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    RL:

    Thanks for the site - I'll use it frequently.

     
  5. Greg_R

    Greg_R Screenwriter

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  6. MikeRP

    MikeRP Supporting Actor

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    Hey Greg - keep teaching me about tha tlong quote....

    Great Link!

    I got lots of reading to do.....

    Thanks Mike
     
  7. Greg_R

    Greg_R Screenwriter

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    A receiver is an amplifier, a preamp, a tuner, & a decoder all rolled up into one unit.
    Amplifier: Something that amplifies an existing waveform.
    Preamp: Used for volume control, input switching, & level amplification. Some devices aren't powerful enough to directly drive an amplifier input (e.g. a microphone) so they need to be amplified before they are sent to the power amp.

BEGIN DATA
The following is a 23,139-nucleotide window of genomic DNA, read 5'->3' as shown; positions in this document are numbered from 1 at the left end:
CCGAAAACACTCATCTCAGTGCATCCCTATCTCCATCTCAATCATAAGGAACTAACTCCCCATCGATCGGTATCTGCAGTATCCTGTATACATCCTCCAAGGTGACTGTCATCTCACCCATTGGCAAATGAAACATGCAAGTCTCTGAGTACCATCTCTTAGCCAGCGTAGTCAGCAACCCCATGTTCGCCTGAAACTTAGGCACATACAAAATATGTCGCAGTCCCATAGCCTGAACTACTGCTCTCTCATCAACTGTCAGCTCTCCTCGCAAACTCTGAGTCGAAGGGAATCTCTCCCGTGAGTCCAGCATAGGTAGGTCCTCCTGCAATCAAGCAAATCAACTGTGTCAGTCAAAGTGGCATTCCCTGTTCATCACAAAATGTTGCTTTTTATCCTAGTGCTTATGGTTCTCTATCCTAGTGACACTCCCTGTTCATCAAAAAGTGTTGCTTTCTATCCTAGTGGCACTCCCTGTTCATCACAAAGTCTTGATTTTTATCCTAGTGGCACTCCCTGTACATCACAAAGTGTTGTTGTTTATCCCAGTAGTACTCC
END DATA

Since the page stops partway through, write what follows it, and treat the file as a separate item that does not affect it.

Tuner: Section that pulls in radio stations. Considered to be electrically noisy, most audiophiles prefer to not have these in the same box as their processor or amplification.
    Decoder:Takes a digital encoded bitstream and converts it into analog information. Primarily used for PCM (CD), DD, & DTS decoding. Some companies have their own decoding algorithms (Logic 7, etc.)
    Not sure if this is what you wanted elaborated... could you repeat the question?
     
  8. MikeRP

    MikeRP Supporting Actor

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    Hey Greg:

    I think I went Brain dead up above somewhere!

    But the links that were given above have a lot of information in them that hopefully will help me understand the basics.

     
  9. Greg_R

    Greg_R Screenwriter